Thursday, July 19, 2012

The H.B. Hollins Residence

The Harry Bowly Hollins residence designed by Stanford White of McKim, Mead & White c. 1899 at 12 West 56th Street in New York City.  Hollins was founder of the stock brokerage firm of H.B. Hollins & Co. and a close associate of J.P. Morgan.  Click HERE for the Landmarks Commission's designation report and HERE to see the Hollins residence, which is now the Consulate General of Argentina, on google street view.  Photo from Architecture, 1901.

9 comments:

chauncy primm said...

This house and its neighbor 10 west 56th (Frederick Edey Residence) are remarkable examples of a needle in a haystack. Their unremarkable brownstone neighbors bit the dust pretty hard and were replaced by massive modern buildings. There is an article about these two mansions. I can't say which one I prefer though Stanny's Georgian pile or Whitney's exuberant French pile

Zach said...

http://www.beyondthegildedage.com/2011/11/frederick-and-birdsall-edey-residence.html

chauncy primm said...

Awesome you ever do a post on the Senator William Clark Mansion? Or what about the Duke mansion that sold for $45 million I believe on upper fifth Ave?

archibuff said...

We can make requests? A post on the incredible Senator William Clark house would be most enjoyable.

Zack notes it on his long "things to do" list.

Anonymous said...

The Clark House

chauncy primm said...

Awesome read. I actually bought the "Great Houses of New York " book and two great views and floor plans are there. But I don't care what the critics say the Clark mansion will always be one of the greatest masterpieces in U.S. architectural history.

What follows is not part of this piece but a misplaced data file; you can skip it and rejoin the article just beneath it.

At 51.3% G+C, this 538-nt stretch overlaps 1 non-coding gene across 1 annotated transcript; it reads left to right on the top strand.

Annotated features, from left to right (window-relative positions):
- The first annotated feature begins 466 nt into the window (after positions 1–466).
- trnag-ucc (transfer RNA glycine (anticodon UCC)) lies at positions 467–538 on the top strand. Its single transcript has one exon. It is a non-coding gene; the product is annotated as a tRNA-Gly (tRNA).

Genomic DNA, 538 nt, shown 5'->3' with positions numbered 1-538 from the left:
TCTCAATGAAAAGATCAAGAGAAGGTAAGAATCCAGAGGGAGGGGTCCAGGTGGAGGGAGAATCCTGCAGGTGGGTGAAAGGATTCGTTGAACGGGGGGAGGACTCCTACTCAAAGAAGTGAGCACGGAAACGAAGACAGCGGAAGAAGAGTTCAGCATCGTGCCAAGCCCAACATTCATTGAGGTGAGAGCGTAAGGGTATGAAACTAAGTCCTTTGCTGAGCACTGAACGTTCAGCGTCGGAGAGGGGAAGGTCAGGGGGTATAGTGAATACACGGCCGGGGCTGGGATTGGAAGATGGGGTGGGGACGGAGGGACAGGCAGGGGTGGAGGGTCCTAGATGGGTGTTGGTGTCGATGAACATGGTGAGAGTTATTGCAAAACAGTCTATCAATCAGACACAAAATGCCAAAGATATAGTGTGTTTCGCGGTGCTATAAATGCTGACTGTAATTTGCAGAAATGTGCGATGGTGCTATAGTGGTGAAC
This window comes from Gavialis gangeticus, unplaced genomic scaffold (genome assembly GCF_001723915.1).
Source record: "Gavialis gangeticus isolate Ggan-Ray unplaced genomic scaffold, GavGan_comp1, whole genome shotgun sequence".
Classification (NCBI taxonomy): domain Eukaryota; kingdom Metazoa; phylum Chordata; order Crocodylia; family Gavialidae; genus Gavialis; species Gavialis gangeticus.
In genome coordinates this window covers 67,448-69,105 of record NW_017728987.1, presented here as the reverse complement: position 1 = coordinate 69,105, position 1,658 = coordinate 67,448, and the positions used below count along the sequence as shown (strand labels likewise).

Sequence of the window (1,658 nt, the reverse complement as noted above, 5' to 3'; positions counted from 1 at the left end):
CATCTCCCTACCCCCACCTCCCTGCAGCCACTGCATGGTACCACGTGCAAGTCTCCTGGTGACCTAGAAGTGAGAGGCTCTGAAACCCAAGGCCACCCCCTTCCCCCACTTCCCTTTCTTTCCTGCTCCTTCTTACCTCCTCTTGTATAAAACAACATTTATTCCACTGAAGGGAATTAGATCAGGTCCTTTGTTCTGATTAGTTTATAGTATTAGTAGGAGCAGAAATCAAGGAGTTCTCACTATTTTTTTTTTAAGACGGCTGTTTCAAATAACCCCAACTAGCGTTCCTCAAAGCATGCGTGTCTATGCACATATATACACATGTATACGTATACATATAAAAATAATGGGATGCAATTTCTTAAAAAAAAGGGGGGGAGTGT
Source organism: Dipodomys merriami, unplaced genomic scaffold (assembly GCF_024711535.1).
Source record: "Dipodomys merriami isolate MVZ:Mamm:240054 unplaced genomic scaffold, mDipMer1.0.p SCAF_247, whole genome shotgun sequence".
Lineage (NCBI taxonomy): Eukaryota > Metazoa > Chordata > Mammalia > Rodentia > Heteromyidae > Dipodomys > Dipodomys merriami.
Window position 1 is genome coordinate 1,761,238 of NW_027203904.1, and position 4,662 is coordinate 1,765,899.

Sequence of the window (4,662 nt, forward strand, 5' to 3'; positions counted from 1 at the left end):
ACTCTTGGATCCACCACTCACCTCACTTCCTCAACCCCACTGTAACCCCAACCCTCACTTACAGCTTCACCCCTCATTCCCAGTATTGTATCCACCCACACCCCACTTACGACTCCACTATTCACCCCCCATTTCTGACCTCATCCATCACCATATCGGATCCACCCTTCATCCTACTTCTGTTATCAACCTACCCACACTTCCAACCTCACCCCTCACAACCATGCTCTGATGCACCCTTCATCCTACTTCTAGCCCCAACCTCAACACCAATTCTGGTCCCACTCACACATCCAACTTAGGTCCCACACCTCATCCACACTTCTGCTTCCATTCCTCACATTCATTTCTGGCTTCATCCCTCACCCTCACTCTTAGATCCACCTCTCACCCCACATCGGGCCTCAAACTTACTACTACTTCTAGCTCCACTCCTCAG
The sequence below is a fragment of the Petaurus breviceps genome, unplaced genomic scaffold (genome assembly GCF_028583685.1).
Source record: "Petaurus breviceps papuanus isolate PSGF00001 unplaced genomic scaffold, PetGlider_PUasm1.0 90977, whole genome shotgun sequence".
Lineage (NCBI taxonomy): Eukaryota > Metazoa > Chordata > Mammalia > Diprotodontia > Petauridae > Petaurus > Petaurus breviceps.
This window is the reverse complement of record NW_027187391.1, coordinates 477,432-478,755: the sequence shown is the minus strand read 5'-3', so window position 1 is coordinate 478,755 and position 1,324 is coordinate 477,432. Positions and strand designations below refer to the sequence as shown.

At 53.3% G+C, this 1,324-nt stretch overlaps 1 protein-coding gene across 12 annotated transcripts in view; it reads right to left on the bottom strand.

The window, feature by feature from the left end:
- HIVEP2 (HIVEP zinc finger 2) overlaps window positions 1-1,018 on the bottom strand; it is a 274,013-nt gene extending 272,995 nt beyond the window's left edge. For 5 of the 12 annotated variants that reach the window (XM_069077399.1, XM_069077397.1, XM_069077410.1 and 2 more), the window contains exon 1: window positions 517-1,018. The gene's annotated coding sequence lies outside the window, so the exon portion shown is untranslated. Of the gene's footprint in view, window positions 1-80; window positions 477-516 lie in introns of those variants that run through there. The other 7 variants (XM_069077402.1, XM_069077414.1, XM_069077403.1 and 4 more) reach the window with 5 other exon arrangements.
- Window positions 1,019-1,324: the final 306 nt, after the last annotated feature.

archibuff said...

A great deal of criticism directed at the house was due to "societies" distaste for the man himself well known for his gruff and hardnose business dealings, as if anyone living on fifth Avenue was innocent of such behaviour, yet the interiors contained priceless panelling and a serious art collection which could put most of Clark's neighbors mansions to shame. Definitely a memorable house.

Anonymous said...

"as if anyone living on fifth Avenue was innocent of such behaviour"

In fact, nearly everyone living on Fifth Avenue in those days was innocent of such behavior.

Jessie said...

Carnegie, Jay Gould, Frick, Cornelius Vanderbilt, etc, not hard nosed business men? Anyone who rose from rags to riches and many of them did very quickly during the Gilded Age, trumping their competition, were most definitely tough, determined and hard nosed business men and I think that was actually meant as a compliment. I also would not want to find myself on the wrong side of Alva Vanderbilt, The Mrs Astor, Maime Fish, Caroline Vanderbilt, etc, as the women behind the men were often as shrewd, powerful, strong willed and calculating in their roles as leaders of society.

Society has always turned up their noses at new money and anyone coming directly from the mines or mills and within a few short years living in a virtual palace on Fifth Ave was surely seen as unwelcomed. Yet the leaders of society and business had done the very same thing not too many years before, but liked to forget that small coincidence.